The COVID-19 crisis has caused unemployed to skyrocket, and while the economy has opened up since the lockdown that ensued back in March, we're still worlds away from things getting back to normal. Throw in the fact that cases are surging nationwide and many state are imposing added restrictions, and it's pretty clear that double-digit unemployment could be in the cards for the remainder of the year.
That's bad news for those who are jobless at present, especially since the $600 weekly boost to unemployment benefits that the CARES Act provided for is expiring in just a matter of days. Without that boost, the average recipient will be in line for just $380 a week, which means a lot of households will risk immediately falling short on their bills.
It's therefore quite clear that today's unemployed workers need help. As lawmakers debate a second relief package, here are some of the options they might land on.
1. Extending the $600 weekly boost
The $600 weekly boost to unemployment is keeping a lot of laid-off workers afloat right now. Some lawmakers are pushing to keep that boost in place through the end of the year, but those opposed are arguing that retaining that boost will demotivate jobless Americans to return to the workforce when that becomes possible.
There's logic to that argument. Many people are earning more money on unemployment than they did at their previous jobs thanks to that boost, so retaining it could create a scenario where jobless folks don't even try to seek out work.
2. Giving workers a smaller weekly boost
Those against maintaining the current $600 weekly boost argue that it's too much money, and that jobless workers shouldn't be getting a raise on unemployment. The solution, therefore, could come in the form of a smaller boost -- one that allows workers to keep up with their bills in a reasonable fashion, but is less likely to result in widespread raises.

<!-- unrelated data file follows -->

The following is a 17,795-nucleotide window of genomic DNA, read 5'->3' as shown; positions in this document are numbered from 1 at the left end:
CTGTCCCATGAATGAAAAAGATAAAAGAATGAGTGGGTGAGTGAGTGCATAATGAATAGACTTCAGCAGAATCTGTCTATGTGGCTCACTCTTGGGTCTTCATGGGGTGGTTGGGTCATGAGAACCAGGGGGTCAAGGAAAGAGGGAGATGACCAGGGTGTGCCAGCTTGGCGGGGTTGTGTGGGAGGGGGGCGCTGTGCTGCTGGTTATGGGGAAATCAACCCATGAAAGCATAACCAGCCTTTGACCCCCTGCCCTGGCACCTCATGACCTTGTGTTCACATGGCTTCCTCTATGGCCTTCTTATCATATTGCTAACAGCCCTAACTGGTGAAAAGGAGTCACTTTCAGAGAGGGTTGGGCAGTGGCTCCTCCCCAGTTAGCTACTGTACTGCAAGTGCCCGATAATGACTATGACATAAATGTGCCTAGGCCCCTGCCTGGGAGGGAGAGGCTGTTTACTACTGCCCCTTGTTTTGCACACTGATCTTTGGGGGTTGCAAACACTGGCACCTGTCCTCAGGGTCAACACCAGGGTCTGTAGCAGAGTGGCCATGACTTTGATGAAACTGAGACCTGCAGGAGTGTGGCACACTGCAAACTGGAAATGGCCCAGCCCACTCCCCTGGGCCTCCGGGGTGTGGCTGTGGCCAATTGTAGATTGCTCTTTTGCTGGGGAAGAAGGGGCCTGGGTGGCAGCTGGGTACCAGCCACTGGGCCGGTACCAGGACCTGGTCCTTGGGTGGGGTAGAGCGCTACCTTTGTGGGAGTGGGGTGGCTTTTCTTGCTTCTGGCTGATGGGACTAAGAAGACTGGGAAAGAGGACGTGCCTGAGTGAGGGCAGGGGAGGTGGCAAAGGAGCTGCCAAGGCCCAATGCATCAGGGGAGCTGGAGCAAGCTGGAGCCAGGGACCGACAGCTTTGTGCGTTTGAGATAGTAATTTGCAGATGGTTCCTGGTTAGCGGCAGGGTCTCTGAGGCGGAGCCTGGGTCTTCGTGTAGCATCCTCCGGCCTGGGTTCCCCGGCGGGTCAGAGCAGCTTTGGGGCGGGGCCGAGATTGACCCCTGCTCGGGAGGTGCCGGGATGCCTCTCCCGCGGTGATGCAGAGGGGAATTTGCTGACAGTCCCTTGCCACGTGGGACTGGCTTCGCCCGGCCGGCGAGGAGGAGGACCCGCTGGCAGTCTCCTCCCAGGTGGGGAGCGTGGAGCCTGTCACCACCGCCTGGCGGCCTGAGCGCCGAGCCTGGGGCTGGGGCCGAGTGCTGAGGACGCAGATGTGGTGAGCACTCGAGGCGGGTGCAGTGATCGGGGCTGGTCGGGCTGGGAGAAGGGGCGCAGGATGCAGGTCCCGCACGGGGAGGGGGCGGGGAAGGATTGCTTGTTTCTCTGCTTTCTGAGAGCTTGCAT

In fact, in June, a group of economists proposed replacing the $600 weekly boost with a $400 boost after July. Combined with regular weekly benefits, low or average wage earners would see 80% to 90% of their former income replaced.
3. Providing a boost in harder-hit areas
Some parts of the country are seeing higher unemployment levels than others. Case in point: In June, the jobless rate in New York was 20.4%, which is substantially higher than June's 11.1% unemployment rate nationwide. Rather than just provide all jobless people with a boost for the rest of the year, another idea is to grant that boost only to those living in areas experiencing greater economic distress.
What's the right answer?
All of the above solutions are viable in light of the current recession, and the fact that the COVID-19 outbreak is showing no signs of slowing down anytime soon. Lawmakers are meeting this week and next to discuss a second relief package. Let's hope they manage to arrive at a solution that addresses our massive unemployment problem and doesn't leave jobless folks in the lurch.